Historically leeches (Hirudinea) have been divided into five major groups or orders including: the Rhynchobdellida (leeches with a proboscis); Gnathobdellida (jawed leeches); Pharyngobdellida (leeches that lack both a proboscis and jaws); Acanthobdellida (leech-like annelids that have retained chaetae (small bristles) for locomotion) (Clark and Panchen 1971); and the Branchiobdellida. The Branchiobdellida, while leech-like in appearance, are quite different in anatomical structure from both the Acanthobdellida and the Euhirudinea and consequentially, the phylogenetic position of this group has varied greatly. The evolutionary relationships within the Euhirudinea has been the subject of much debate with some researchers recognizing only two orders, the Rhynchobdellida (proboscis leeches), and the Arhynchobdellida (jawed and jawless leeches) (Sawyer 1986b, Davies 1991). This division is primarily based on the presence or absence of the proboscis and the mode of feeding of the included species. The positions of the Acanthobdellida and Branchiobdellida have also been the subject of much debate with some researchers placing these groups within the Hirudinea and others placing them into separate oligochaete groups (Klemm 1985, Klemm 1990, Sawyer 1986b, Epshtein 1987, Davies 1991, Purschke et al. 1993).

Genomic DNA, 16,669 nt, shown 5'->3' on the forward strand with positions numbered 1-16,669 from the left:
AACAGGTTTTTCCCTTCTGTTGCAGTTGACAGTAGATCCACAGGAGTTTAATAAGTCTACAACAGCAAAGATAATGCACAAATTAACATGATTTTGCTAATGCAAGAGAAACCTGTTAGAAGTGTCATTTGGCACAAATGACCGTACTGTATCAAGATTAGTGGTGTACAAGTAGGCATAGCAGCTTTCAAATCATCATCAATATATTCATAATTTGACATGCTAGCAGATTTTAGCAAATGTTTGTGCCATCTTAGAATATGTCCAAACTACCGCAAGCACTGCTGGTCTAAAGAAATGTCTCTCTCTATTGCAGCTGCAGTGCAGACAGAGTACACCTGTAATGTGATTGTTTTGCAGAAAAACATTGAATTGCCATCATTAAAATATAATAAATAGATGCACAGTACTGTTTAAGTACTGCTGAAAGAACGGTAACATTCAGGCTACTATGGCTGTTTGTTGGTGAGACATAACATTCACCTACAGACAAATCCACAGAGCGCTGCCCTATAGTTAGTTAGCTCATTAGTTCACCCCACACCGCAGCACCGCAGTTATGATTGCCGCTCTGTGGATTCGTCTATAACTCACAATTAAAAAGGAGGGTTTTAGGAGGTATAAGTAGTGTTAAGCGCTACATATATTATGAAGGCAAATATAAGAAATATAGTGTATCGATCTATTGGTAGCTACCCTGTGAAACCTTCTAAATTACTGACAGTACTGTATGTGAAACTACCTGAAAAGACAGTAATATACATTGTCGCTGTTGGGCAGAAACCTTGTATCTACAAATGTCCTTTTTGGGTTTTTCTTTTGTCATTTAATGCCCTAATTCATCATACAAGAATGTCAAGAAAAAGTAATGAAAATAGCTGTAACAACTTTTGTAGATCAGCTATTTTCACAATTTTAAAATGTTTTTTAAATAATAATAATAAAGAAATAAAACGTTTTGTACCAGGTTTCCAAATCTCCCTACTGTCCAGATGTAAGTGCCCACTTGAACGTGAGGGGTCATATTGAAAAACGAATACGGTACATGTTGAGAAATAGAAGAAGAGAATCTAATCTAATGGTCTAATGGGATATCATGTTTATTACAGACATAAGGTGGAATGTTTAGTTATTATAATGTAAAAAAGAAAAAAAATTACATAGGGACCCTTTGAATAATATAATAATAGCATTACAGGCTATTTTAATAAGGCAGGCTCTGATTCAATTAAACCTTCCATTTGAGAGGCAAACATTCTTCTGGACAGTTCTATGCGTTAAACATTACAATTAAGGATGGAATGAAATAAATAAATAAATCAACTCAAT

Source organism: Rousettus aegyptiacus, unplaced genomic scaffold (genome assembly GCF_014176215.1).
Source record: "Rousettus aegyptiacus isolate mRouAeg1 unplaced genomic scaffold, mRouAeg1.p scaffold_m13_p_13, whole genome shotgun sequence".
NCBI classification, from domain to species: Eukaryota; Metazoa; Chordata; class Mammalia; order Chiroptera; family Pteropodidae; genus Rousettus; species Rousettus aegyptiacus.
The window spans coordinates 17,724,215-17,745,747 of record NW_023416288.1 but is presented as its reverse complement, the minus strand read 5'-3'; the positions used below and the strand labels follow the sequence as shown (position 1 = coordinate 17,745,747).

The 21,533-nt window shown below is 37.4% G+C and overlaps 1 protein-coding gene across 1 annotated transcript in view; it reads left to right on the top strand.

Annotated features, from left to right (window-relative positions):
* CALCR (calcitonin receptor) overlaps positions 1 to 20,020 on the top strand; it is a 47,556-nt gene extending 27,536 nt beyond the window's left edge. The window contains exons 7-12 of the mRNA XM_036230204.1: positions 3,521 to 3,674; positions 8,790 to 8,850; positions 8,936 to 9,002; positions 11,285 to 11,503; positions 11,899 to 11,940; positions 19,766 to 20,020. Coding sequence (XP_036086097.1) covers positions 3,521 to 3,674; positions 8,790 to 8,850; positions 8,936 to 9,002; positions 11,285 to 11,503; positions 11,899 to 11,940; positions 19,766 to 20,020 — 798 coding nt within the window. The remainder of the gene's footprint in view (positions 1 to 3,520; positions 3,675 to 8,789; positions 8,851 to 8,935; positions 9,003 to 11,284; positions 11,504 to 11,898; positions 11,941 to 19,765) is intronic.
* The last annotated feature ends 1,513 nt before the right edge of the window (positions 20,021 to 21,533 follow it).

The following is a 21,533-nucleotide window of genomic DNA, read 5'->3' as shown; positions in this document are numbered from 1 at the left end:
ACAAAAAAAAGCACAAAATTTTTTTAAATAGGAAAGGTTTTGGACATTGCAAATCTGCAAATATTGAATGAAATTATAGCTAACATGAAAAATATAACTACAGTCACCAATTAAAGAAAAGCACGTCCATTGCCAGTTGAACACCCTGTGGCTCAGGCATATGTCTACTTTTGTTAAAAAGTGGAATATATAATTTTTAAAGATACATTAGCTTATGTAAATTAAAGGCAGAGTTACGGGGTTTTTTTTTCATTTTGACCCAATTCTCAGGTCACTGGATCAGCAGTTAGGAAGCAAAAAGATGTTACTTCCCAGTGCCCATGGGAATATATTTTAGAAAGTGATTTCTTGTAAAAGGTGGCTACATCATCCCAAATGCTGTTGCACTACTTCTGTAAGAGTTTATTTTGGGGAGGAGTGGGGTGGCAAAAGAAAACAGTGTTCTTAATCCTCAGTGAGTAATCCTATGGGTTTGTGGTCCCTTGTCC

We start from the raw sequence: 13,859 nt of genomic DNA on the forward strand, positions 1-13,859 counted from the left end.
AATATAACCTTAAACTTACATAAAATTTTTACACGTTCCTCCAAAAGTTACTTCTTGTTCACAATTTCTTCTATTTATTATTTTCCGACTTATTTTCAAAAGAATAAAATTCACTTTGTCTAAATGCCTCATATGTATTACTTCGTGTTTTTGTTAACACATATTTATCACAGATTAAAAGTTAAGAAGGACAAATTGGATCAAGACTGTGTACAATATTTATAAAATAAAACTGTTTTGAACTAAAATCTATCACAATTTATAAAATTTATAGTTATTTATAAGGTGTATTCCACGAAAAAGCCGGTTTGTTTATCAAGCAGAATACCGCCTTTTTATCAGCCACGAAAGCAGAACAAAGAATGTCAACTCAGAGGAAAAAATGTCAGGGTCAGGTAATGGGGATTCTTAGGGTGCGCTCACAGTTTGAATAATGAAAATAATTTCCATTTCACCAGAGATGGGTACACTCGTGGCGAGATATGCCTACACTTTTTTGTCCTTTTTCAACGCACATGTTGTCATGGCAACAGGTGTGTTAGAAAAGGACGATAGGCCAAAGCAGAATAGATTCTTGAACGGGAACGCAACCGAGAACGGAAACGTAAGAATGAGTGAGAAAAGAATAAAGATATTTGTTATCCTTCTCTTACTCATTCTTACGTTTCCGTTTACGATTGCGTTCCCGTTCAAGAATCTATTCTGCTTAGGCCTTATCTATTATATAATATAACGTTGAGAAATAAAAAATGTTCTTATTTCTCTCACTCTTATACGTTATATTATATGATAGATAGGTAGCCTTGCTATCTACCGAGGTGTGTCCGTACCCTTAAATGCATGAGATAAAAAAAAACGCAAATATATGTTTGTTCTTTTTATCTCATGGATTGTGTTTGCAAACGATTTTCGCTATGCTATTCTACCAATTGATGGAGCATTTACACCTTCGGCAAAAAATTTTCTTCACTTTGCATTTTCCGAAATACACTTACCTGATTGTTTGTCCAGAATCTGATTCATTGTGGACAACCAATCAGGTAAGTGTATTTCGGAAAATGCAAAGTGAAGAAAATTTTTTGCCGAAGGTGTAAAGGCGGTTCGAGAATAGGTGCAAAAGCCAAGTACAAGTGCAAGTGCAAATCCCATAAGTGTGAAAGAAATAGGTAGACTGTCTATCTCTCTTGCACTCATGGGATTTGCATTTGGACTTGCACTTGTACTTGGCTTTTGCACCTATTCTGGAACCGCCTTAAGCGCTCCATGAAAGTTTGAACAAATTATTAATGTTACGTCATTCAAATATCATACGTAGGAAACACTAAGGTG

The body of the Euhirudinea consists of two preoral, non-metameric segments and 32 postoral somites (metameres) labelled I through XXXIV, while their close relatives the Acanthobdellida have 29 postoral somites (I through XXIX) (Sawyer 1986a,b, Davies 1991, Epshtein 1987, Purschke et al. 1993). In the Euhirudinea each somite is externally divided into 2-16 annuli with complete somites having the full number of annuli in the middle portions of the animal. The number of annuli and how the annuli are subdivided can be diagnostic for a genus or species (Soos 1966a,b, Soos 1967a, Soos 1969a,b,c, Richardson 1971, Sawyer 1986b, Davies 1991). It is assumed that the primitive number of annuli is three (Moore 1898, Moore 1900a,b, Sawyer 1986a,b, Davies 1991) so that the annuli are numbered based on the three primary annuli a1, a2, and a3 from the anterior, with the neural annulus (containing the nerve cord ganglion and externally delineated by a transverse row of papillae or sensilla) labelled as a2. The loss or repeated bisection of the primary annuli into additional annuli gives the more complex annulation patterns of some genera and species (Moore 1898, Moore 1900a,b, Sawyer 1986a, Davies 1991.) Like the Euhirudinea, the Acanthobdellida have each midbody somite externally subdivided, however, their somites are only divided into four annuli with very little variation (Epshtein 1987).